Ryan Benoit is still kicking himself two weeks after a jaw-dropping knockout against Ashkan Mokhtarian at UFC Fight Night in Australia.
As good as it felt to land that head kick knockout against an opponent he didn’t like too much, Benoit knows that he probably should have returned home with a $50,000 bonus in his bank account but because he failed to make weight, he was ineligible for a ‘Performance of the Night’ award.
“Everybody that talked about the fight says I probably would have got the bonus but since I missed weight I didn’t get it,” Benoit told MMAWeekly. “I’ve been really trying not to think about it cause it f–king sucks. It is what it is.
“I missed weight. I got fined for that, I got the Australian taxes and then I think I would have got the bonus but I missed weight so it hurt. It’s bittersweet.”
Of course, Benoit doesn’t pass the buck on his failed weight cut, although he knows exactly where things went wrong.
The veteran UFC flyweight actually used the trainers and nutritionists at the UFC Performance Institute in Las Vegas to get him ready for the weight cut, but traveling halfway across the world to fight in Australia, struggling to find the right foods to eat once he landed there and then miscalculating how those last few pounds would come off just backfired on him.
“I just didn’t prepare the right way a couple of days in advance,” Benoit said. “It was just a different feeling than I was used to. I think the travel to Australia didn’t help and then getting food that I needed there, I was struggling. All these factors kind of added up.
“I’m not pointing the fingers at anybody. I just didn’t make weight. The whole thing was off.”
That being said, Benoit still wants his future to be in the flyweight division because that’s where he’s been most effective in recent years. He already holds a knockout win over top five ranked flyweight Sergio Pettis, went to a split decision with top 10 rated Brandon Moreno and Benoit knows if he can string together a few impressive victories, he could be knocking on the door of title contention.
Of course, Benoit’s not opposed to taking fights at 135 pounds either if the right opportunity came along but he still feels his best chance to dominate a division will come at flyweight.
“I still want to stay at 125. I think that’s my weight class,” Benoit said. “I wouldn’t mind a fight here and there at 135 if it was the right fight or the right opponent. I’ve only fought in the UFC at 125. Any other promotion I’ve ever fought for before the UFC, I only fought at 135.
“I fought three guys who are in the top 10 and some of those guys I’ve had close fights with and others I’ve beaten, but I think 125 is my weight class. I’m not declining fighting at 135 thought cause I would love to not have to cut weight for a fight. But 125 is where I belong, I think that’s where I need to be.”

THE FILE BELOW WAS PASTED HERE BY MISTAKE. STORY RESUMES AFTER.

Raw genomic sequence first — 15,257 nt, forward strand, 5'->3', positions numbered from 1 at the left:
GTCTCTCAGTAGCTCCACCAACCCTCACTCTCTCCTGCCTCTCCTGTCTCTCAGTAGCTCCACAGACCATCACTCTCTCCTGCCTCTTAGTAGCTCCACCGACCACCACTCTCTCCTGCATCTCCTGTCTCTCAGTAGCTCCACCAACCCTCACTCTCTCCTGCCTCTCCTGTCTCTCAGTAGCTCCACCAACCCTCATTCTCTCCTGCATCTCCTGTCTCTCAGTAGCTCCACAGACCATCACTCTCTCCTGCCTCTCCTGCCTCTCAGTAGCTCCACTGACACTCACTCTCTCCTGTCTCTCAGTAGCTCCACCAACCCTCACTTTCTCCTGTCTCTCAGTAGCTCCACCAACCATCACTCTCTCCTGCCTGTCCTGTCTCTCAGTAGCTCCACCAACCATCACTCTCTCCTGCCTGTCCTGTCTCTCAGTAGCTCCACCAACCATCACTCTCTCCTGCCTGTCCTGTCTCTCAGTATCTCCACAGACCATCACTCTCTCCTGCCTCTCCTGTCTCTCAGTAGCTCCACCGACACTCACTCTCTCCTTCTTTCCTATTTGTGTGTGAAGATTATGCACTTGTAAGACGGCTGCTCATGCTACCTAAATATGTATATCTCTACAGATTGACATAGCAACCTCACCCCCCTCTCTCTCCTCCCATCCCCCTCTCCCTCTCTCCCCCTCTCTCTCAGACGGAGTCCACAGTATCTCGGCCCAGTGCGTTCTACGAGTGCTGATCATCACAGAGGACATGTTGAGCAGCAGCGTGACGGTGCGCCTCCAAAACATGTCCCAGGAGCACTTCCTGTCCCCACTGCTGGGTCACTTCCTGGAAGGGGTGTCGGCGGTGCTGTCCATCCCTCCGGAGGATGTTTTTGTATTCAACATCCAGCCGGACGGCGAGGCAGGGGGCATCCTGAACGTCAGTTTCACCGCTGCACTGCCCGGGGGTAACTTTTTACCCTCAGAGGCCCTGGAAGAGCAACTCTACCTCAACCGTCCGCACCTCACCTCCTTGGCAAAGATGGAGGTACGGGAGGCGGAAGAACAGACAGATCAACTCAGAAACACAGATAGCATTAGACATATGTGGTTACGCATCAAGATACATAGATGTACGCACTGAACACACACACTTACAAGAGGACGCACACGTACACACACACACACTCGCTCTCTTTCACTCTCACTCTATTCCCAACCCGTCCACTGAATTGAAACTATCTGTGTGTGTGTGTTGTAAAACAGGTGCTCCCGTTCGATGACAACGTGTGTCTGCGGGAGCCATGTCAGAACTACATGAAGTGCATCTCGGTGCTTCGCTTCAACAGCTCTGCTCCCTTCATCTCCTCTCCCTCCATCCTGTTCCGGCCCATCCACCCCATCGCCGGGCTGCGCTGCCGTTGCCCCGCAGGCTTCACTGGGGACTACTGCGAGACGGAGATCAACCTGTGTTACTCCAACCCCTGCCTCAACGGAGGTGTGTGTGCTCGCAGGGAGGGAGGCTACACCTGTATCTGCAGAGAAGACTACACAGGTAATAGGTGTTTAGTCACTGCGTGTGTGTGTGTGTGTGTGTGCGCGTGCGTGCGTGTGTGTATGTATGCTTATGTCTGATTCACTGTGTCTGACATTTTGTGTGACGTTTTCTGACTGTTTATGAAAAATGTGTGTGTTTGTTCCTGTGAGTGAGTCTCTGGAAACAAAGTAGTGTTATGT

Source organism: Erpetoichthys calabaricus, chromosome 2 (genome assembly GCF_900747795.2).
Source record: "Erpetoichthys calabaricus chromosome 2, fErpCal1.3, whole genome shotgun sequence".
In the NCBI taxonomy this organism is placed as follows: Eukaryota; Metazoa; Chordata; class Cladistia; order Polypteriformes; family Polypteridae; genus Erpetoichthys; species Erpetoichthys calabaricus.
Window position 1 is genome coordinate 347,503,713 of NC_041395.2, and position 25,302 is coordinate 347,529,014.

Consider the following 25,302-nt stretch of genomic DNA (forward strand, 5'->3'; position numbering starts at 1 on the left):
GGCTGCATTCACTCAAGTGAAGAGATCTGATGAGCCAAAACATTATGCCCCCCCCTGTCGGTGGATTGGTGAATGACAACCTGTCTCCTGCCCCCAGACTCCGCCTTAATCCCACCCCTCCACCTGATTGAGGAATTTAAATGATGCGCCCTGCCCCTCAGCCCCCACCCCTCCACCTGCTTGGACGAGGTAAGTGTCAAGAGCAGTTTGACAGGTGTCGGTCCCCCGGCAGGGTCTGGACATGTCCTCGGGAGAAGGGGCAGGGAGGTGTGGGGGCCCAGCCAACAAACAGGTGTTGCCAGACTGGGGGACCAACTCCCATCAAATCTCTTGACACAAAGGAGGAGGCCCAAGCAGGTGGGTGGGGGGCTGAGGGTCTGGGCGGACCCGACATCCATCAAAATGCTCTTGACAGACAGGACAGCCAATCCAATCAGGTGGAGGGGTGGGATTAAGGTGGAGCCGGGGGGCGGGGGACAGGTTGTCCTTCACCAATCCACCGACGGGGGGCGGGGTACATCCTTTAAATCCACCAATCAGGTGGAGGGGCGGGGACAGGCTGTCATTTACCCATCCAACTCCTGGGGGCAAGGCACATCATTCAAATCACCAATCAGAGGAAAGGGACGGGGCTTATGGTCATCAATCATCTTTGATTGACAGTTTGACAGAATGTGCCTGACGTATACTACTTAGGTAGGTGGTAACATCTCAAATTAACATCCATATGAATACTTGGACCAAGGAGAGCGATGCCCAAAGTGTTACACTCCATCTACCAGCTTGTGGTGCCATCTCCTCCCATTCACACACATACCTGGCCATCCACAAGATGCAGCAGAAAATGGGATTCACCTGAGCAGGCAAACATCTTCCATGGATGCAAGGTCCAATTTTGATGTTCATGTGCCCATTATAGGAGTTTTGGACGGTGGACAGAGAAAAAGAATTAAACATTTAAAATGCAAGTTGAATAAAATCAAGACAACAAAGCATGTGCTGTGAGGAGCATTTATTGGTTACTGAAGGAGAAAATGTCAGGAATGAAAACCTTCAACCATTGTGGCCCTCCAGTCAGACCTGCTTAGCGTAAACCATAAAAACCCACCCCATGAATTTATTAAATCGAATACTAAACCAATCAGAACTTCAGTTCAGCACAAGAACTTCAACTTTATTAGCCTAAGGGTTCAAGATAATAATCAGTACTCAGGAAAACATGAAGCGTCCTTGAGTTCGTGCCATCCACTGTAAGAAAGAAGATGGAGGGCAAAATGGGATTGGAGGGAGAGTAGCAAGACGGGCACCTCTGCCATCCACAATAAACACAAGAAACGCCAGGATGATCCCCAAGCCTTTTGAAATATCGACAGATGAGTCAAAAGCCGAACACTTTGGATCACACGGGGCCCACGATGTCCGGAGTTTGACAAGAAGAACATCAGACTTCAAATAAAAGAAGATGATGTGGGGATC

Perhaps the most important thing to Benoit right now is that he’s finally getting his act together outside the Octagon where he found a new home at Syndicate MMA in Las Vegas, which has given him the stability he needs with a coaching staff and high level training partners for the first time since he joined the UFC roster in 2013.
Add to that, Benoit is currently awaiting word on his next contract after fighting out his previous deal with the UFC that just ended with his victory against Mokhtarian.
Benoit would like nothing more than to stay with the UFC because he feels like he’s just now scratching the surface on what he’s going to be able to do over the next few years.
That’s also why Benoit is refusing to call out anybody right now because he wants to prove to the UFC that he’s capable of making weight and beating whoever they throw at him next. Once he puts together a few wins in a row, Benoit will gladly start asking for specific fights but until then he just wants to line them up so he can knock them down.
“There’s not anybody I’m looking to call out. First, I’m looking to get a new contract with the UFC and then we’ll go from there,” Benoit said. “Burt [Watson] used to always tell us when we’d go for check in day, it’s easy to get in the UFC…it’s harder to stay here. So I want to make sure I’m still with the best fighters. I want to get through this division but I want to make sure I’m doing it right.
“I’m hungry now to get through some of these other guys in the UFC. I want to keep running through these guys in the UFC and we’ll see where I’m at in a year and then I’ll start calling people out. First things first, I want to secure my spot and show that I’m here to stay.”